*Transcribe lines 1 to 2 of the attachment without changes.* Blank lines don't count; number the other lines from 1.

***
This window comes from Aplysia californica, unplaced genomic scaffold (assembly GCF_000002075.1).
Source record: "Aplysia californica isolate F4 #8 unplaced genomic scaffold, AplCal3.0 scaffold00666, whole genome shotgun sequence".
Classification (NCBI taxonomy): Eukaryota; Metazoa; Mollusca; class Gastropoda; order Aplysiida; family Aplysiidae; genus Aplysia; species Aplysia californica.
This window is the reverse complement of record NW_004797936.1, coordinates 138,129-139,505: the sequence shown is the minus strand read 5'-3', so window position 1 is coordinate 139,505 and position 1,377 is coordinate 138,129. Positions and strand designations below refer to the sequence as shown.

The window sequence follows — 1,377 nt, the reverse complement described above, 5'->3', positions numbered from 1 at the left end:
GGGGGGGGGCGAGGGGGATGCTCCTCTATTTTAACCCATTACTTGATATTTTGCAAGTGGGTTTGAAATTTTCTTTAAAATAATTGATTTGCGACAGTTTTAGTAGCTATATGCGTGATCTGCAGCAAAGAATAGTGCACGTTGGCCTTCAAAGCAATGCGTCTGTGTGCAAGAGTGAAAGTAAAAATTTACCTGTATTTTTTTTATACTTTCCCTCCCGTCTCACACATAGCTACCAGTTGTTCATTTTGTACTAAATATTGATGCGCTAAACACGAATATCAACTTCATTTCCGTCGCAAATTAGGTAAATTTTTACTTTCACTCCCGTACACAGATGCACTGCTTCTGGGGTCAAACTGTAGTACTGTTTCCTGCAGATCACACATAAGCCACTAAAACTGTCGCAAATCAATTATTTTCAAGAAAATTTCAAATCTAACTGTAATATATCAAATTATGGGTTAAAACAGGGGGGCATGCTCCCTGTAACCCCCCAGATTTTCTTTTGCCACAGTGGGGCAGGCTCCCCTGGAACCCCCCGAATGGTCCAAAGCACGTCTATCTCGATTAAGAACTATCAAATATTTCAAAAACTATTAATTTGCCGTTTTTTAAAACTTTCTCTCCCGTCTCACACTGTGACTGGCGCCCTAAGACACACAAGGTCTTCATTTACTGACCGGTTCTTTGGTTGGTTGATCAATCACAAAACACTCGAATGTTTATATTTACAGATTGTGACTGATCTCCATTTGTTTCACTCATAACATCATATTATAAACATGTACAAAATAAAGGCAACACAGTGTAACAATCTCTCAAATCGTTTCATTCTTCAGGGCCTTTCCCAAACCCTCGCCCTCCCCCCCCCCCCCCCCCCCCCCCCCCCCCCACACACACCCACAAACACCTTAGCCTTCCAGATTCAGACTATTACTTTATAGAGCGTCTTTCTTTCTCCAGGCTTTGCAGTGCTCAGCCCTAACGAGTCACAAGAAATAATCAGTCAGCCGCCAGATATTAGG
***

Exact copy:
This window comes from Aplysia californica, unplaced genomic scaffold (assembly GCF_000002075.1).
Source record: "Aplysia californica isolate F4 #8 unplaced genomic scaffold, AplCal3.0 scaffold00666, whole genome shotgun sequence".